DOE’s Office of Science selects Mines professor for Early Career Research Program Funding

GOLDEN, Colo., May 7, 2014 – Colorado School of Mines Chemistry and Geochemistry Assistant Professor Jenifer Braley is among 35 scientists from across the nation to receive significant funding for research as part of the U.S. Department of Energy’s Early Career Research Program.

Under the program, Braley will receive $150,000 per year for five years to cover summer salary and expenses related to her research. Awardees include 18 researchers from U.S. universities and 17 from DOE laboratories.

Her project, “Actinide N‐Donor Thermodynamics: Expanding the f‐Element Covalency Dialogue,” was selected for funding by the Office of Basic Energy Sciences. The research aims to improve management of used nuclear fuel.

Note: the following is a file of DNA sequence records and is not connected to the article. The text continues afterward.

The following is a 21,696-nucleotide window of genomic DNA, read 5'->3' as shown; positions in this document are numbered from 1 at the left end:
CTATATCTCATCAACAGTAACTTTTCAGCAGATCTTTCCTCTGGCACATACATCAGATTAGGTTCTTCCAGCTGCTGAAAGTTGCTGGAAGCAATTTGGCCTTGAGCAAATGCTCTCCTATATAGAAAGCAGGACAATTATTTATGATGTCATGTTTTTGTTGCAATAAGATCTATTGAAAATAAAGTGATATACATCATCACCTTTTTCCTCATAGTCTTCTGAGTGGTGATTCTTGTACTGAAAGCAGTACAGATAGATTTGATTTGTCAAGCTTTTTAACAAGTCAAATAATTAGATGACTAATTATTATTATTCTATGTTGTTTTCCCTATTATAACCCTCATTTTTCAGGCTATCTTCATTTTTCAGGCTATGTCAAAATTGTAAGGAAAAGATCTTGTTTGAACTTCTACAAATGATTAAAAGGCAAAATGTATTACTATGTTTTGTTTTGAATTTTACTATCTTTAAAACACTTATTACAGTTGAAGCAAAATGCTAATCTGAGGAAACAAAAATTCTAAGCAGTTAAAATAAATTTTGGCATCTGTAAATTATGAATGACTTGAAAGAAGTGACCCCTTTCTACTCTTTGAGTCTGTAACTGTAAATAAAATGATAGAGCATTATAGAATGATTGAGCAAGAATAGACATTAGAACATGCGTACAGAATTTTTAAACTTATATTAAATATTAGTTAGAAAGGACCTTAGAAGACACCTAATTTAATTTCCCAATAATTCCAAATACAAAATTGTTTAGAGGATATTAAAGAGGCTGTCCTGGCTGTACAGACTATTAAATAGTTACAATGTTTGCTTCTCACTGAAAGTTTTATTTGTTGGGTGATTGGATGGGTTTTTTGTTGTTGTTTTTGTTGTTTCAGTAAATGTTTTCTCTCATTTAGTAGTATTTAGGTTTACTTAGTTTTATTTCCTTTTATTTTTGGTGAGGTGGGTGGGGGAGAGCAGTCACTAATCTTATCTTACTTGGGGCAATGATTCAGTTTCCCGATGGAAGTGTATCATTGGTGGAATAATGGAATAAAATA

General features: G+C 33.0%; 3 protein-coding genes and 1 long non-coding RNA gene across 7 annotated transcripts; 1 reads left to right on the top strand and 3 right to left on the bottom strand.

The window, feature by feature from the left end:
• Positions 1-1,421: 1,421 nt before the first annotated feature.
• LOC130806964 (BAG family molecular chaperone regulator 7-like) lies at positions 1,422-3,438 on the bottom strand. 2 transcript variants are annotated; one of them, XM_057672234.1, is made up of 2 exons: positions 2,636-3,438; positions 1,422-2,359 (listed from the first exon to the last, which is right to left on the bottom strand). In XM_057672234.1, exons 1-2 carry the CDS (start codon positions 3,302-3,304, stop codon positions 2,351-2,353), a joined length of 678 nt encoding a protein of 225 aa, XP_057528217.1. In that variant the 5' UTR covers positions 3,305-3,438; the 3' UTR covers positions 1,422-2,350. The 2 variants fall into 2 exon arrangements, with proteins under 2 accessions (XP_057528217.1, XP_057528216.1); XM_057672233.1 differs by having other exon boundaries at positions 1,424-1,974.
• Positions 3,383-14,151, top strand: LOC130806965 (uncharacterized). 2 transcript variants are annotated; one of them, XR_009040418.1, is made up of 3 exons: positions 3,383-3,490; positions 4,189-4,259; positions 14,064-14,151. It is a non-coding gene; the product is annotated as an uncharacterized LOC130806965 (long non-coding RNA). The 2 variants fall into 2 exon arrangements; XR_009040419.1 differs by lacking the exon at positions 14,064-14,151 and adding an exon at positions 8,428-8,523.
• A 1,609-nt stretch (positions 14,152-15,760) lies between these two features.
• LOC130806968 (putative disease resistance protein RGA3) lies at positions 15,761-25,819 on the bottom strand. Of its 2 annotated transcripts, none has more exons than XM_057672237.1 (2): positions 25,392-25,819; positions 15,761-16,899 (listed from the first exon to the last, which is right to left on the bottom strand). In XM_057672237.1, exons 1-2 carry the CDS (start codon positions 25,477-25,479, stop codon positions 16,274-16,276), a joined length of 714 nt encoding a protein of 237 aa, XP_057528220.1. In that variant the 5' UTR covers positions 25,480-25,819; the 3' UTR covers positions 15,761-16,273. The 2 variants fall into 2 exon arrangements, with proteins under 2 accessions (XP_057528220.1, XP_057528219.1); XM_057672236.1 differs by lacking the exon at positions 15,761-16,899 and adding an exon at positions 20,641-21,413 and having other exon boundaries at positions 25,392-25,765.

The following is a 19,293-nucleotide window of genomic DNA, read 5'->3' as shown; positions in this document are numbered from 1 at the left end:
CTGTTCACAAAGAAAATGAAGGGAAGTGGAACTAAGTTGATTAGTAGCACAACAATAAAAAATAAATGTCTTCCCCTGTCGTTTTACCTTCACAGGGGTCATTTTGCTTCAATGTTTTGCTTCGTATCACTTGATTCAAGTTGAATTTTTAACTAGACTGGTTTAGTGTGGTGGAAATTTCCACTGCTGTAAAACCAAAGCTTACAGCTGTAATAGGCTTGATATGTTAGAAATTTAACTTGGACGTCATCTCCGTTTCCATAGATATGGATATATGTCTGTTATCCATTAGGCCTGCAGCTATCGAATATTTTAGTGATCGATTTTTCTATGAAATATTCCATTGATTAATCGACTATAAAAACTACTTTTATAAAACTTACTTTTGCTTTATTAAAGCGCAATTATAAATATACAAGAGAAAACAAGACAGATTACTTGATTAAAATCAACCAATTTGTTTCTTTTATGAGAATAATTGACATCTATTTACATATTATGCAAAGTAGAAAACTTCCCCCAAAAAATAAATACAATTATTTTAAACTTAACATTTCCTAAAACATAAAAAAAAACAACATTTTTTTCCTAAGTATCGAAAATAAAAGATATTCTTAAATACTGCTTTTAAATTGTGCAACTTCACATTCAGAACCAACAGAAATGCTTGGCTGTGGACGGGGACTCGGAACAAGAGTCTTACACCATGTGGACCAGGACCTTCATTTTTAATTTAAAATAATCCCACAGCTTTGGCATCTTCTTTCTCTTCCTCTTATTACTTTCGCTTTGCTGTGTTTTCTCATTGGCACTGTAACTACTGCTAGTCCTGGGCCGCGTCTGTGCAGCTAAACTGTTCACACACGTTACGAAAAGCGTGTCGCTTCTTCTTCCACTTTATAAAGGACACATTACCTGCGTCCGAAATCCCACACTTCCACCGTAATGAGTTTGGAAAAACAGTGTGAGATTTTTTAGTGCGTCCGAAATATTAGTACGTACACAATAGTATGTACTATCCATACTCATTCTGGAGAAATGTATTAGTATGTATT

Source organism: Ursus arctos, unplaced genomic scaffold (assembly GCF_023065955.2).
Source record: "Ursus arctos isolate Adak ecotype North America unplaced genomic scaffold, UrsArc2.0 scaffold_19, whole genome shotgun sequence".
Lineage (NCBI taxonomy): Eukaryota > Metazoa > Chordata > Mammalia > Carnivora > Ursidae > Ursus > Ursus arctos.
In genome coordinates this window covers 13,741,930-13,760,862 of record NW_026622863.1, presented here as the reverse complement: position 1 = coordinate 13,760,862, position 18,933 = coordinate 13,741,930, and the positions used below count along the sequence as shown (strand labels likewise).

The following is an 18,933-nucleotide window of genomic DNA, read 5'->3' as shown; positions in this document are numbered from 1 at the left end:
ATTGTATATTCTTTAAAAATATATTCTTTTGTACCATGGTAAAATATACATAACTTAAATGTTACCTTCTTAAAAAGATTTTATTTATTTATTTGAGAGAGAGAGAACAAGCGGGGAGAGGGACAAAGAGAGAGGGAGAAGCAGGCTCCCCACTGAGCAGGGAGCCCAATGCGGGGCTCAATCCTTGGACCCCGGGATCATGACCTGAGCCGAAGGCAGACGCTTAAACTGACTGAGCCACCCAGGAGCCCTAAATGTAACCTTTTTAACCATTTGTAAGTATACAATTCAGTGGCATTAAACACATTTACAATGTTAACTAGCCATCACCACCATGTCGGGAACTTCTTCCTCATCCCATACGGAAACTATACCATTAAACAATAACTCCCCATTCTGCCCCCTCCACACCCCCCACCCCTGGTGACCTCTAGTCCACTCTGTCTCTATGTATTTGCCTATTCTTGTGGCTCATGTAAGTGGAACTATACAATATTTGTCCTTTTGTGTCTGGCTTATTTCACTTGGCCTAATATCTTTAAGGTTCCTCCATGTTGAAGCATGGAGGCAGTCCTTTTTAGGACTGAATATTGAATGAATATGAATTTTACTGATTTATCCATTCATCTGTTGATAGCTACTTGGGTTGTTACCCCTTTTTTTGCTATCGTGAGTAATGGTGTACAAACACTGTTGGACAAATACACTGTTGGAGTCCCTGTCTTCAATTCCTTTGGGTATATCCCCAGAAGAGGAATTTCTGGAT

“As nuclear power becomes increasingly attractive to mitigate concerns relevant to global climate change, understanding the chemistry of the actinide elements, especially the heavier actinides, becomes increasingly important to improve peaceful nuclear fuel recycling technologies, select appropriate used nuclear fuel geological disposal sites and further develop our nation’s nuclear forensics capabilities,” Braley said. “The unique research and educational access Mines has to the USGS nuclear research reactor in the Denver Federal Center catalyzed the development of this exciting project that examines the extreme edge of the periodic table.”

To be eligible for the award, a researcher must be an untenured, tenure-track assistant or associate professor at a U.S. academic institution or a full-time employee at a DOE national laboratory, who received a PhD within the past 10 years. Awardees were selected by outside scientific experts.

For more information on the award and the full list of awardees, see the DOE website.



Karen Gilbert, Director of Public Relations, Colorado School of Mines / 303-273-3541 /
Kathleen Morton, Communications Coordinator, Colorado School of Mines / 303-273-3088 /